Machine learning technology trending

The book on eXplainable AI


Economists say that we need to keep the money moving for the economy to flourish. I strongly believe the same is true for knowledge. We need to continue to share knowledge for societies to flourish. My motivation to write a book about XAI, named AIX: artificial intelligence needs explanation, is to share my knowledge and encourage knowledge sharing within and between organizations.

The recent popularity of systems that claim to be artificially intelligent by having ‘machine learned’ knowledge gives the impression that even managing knowledge is a process that can be outsourced and automated. Every day I encounter opinions that say outsourcing knowledge creation to machines is scary. How do we control these machines? How dependent do we want to become and what does it mean for individuals, businesses and societies? Why is Henry Kissinger writing about a revolution driven by artificial intelligence? Why do the US, Europe and China compete in AI? What are the reasons that even the tech industry warns us about intelligent machines? All my life I have been working on improving knowledge management processes. I thought it was time to share my ideas on these topics with a wider audience.

You may be someone with a general interest in Artificial Intelligence – AI – or be a business manager. You see the potential of AI systems for your organization and want to stay in control. Mainstream businesses are researching the potential of AI and want to do that in a controlled way. This book will provide you with a strategy to achieve trustworthy AI systems. Prior knowledge about AI or system development is not needed to benefit from this book.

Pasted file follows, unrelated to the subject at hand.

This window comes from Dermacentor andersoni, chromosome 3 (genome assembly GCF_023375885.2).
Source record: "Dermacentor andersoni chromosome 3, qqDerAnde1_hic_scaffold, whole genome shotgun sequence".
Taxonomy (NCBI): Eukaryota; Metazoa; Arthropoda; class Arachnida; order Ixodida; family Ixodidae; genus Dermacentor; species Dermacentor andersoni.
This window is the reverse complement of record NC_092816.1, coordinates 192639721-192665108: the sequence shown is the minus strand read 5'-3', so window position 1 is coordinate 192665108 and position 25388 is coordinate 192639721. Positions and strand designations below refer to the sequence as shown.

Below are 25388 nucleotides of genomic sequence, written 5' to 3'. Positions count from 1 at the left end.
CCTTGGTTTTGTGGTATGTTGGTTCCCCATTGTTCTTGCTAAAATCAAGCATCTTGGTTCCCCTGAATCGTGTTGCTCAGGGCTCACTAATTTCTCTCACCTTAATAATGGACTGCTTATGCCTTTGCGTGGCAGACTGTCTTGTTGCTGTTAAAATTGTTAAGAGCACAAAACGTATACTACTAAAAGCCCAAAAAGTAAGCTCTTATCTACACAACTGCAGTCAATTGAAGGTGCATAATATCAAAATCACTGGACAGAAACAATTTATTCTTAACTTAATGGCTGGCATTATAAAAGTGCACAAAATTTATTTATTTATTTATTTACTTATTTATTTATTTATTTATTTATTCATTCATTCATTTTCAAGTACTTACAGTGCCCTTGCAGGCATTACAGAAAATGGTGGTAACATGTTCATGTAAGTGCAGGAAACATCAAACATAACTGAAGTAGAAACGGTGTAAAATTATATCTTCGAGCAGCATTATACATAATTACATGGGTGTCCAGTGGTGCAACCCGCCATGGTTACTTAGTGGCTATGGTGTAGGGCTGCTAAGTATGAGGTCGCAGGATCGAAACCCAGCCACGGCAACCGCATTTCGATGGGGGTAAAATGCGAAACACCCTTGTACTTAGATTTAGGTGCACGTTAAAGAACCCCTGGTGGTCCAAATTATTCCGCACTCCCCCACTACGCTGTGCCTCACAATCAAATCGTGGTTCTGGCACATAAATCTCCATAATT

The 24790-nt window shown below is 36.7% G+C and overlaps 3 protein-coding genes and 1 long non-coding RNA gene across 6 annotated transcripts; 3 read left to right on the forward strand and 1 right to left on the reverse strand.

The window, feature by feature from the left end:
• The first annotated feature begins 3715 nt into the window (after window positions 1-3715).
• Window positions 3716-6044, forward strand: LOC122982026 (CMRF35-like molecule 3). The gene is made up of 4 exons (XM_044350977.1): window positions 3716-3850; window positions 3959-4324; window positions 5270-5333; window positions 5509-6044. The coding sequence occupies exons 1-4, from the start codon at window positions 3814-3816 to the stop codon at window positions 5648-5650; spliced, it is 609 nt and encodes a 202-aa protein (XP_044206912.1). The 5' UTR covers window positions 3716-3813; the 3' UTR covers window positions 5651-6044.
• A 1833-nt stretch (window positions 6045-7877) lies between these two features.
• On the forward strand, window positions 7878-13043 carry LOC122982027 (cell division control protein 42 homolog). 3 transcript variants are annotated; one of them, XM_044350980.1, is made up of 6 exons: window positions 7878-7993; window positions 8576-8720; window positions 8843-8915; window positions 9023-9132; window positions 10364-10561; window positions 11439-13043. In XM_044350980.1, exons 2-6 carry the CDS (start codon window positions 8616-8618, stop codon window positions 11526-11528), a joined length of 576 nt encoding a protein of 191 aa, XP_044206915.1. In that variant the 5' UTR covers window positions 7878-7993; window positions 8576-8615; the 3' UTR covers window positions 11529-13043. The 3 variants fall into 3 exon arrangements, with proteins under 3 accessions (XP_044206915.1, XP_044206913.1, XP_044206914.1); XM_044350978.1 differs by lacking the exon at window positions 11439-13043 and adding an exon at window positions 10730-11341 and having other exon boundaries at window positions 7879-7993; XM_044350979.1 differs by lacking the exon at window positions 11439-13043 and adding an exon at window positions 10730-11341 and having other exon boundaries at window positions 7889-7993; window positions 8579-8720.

I studied AI and graduated with a thesis on generating a human readable explanation for a machine learned model. To my surprise, generating explanations is still not a standard feature of the currently popular AI platforms. Since most businesses had no big data when I graduated in 1996, I focused on decision support systems based on rules.

As a consultant, I worked mostly for large corporations. Typically, I operate in complex, knowledge intensive, environments: harbours, airports, insurance companies and tax administrators. I developed software, courses and methods to really engage business experts in making IT solutions. Many of the examples and inspiration to write this book are based on these experiences and the many interactions with business-people and other professionals.

I am grateful to many people who contributed to this book by discussing ideas, sharing experiences or reviewing the manuscript.

Machine learning technology trending

Why XAI?

The five reasons why XAI solutions are more successful than an oracle based on AI, or any black box IT system, are as follows:

  1. Decision support systems that explain themselves have a higher return on investment because explanations close the feedback loop between strategy and operations resulting in timely adaption to changes, longer system lifetime and better integration with business values.
  2. Offering explanations enhances stakeholder trust because the decisions are credible for the customer and also makes the business accountable towards regulators
  3. Decisions with explanations become better decisions because the explanations show (unwanted) biases and help to include missing, common sense, knowledge.
  4. It is feasible to implement AI solutions that generate explanations without a huge drop in performance with the six-step method that I developed, and technology expected from increased research activity.
  5. To be prepared for the increased demand for transparency based on concerns about the ethics of AI and the effect on the fundamental principles of a democratic society.